Ranking of the 2010-2017 1st round picks

  1. 2013: Dozier looks to be a solid middle-of-order hitter for the Royals for the near future and Manaea helped bring Zobrist to KC, which brought the Royals their first World Series title since 1985.
  2. 2014: Finnegan pitched some valuable innings in the 2014 postseason and helped bring Cueto to KC in 2015, who was another key piece of the World Series squad. Griffin could be a bullpen arm if things fall right. Vallot is a wash at this point.
  3. 2010: Colon never developed into a regular starter, but he provided some key moments in the postseason, and was pretty good in 2014 and 2015. It would be interesting to see what Colon could have done had the Royals given the second base position to him instead of free agent Omar Infante.
  4. 2011: Starling may never live up to that “Local Star” hype, and he probably is still on the Royals because he’s a local kid. However, he made the Majors finally, and also made great progression in the minors last year, which gives Royals fans hope that he can continue to develop in 2020.
  5. 2012: Much like Starling, Zimmer will never live up to his draft status, but he finally pitched in the Majors in 2019 after going through so much adversity due to injury. His control and command will keep him from being anything but a “mop up” man at the MLB level, but his velocity will keep teams interested (the Royals included) for at least a little bit longer.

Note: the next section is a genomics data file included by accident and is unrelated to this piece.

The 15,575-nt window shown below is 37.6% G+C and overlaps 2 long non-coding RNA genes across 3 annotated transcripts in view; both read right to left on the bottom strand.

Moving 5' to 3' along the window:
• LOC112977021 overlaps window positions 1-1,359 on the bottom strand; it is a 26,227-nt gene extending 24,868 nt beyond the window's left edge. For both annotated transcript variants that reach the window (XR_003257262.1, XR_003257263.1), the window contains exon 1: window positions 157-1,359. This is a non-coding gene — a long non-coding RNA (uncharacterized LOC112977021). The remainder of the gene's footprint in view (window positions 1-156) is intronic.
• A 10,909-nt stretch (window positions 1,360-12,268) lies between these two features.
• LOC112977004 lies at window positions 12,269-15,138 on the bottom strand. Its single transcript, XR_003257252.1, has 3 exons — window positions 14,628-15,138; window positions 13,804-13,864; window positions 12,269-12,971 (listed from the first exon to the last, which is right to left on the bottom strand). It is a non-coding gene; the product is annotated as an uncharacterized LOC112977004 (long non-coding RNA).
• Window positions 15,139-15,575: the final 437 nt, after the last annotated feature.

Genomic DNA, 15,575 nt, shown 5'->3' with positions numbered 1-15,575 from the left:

6. 2017: Still a long way to go for Pratto, but the early returns are not good. A lost Minor League season will only put him further back in his development, and make it even harder for him to live up to his first-round hype.
  7. 2015: The Royals’ focus certainly was not on the draft in 2015 and it showed with the picks of two risky high school arms who came from a cold-weather state (which adds to the risk). 2015 wasn’t a great draft overall, but the whiffs on Russell and Watson, who may be out of baseball in a couple of years, certainly hurt the Royals’ farm system for a couple of seasons until the 2018 draft.